The first time a cafe offered this reporter a “buy ten, get one free” punch card, the rewards program seemed like a pretty sweet deal. Then it seemed like every business caught on and my wallet bulged with semi-punched cards for coffee, ice cream and bubble tea that I promptly forgot to use.
Balu Chandrasekaran, 25, Bipen Sasi, 24 and Philip Tribe, 27, launched Lokalty in October. But the idea germinated when Chandrasekaran, a Wharton student from Hyderabad, India, mentioned the idea to Sasi when they met at a Wharton start up “Speed Dating” session. Tribe joined the team in July 2011 and about five months later they were ready to roll out Lokalty, he told Technically Philly.
“Things became more serious and rubber hit road around the end of August,” said Tribe, a graduate of St Joe’s and Penn’s Integrated Product Design program. “By the end of October we had launched with a product at eight local businesses.”
With Lokalty, customers can either download the smartphone application or send away for a keytag that displays an individual QR code. Flashing the QR code when making a purchase at a participating local business is equivalent to remembering to remove a punch card from your wallet and hand it to the cashier.
Technically Philly headquarters are located in Center City, so I tested out the iPhone app at Elixr, a coffee bar on 15th near Walnut. The app took a little while to load, but that could be partly due to my dated iPhone 3Gs. Regardless, the Elixr barista seemed unphased and mid espresso shot pull he checked back to show me how to scan my QR code. The scanner made a funny little chime and within seconds my LokalPoints — as this digital hole punch system metric is called — showed up in the tracker on my app. Success!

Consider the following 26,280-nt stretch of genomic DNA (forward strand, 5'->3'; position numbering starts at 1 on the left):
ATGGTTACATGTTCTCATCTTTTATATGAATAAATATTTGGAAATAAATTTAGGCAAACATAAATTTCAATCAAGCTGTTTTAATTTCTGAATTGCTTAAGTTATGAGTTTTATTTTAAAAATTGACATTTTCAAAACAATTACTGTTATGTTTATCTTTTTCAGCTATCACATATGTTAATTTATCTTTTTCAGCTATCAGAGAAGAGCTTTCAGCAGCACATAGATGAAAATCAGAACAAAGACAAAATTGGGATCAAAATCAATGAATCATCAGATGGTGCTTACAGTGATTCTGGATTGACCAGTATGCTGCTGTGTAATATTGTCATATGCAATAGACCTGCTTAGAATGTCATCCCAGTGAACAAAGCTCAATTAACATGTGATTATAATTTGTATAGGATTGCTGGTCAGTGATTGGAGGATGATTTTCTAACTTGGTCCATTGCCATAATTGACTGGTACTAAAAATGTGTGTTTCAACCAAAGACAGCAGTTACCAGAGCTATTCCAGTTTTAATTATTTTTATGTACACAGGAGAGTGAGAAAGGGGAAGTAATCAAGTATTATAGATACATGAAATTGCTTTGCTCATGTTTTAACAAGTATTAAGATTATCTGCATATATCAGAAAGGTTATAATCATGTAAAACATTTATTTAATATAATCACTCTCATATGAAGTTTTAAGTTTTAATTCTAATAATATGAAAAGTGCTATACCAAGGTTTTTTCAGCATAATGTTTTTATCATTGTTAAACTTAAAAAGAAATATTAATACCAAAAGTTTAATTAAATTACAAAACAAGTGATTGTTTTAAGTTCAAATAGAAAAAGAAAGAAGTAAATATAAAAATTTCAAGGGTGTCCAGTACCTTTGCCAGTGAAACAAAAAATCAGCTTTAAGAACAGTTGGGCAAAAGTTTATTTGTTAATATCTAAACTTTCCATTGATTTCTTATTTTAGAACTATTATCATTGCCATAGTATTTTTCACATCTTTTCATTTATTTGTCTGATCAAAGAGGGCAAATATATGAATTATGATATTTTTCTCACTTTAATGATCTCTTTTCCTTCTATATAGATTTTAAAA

Including the new partnerships in University City, you can earn LokalPoints at 33 Philly establishments ranging from cafes to pizzerias to Chinese food restaurants. Campus Philly recently named Lokalty one of ten new Philly businesses to watch, as Technically Philly noted in a recent Startup Roundup. Tribe says the group is looking to scale, but signing up local merchants can be a slow process.
“Selling to small businesses can be a fragmented, challenging task, that has only been made more difficult with the amount of sales calls they are already receiving,” said Tribe. “Each sale is its own conversation and relationship with a new person.”
Other neighborhoods up next for Lokalty expansion? Dense local retail areas, like East Passyunk, Northern Liberties, Old City and Chestnut Hill are Lokalty’s prime potential markets.
“This city is amazing for some real great local businesses and the communities that support them,” said Tribe. “There has also been interest from businesses on the Main Line, where we already have some presence in Wynnewood. We’re very excited for what’s in store.”
That last line may seem like a pun, but any Philadelphian with a favorite food spot or retail establishment should keep an eye out for the Lokalty scanner to make an appearance.
Knowledge is power!
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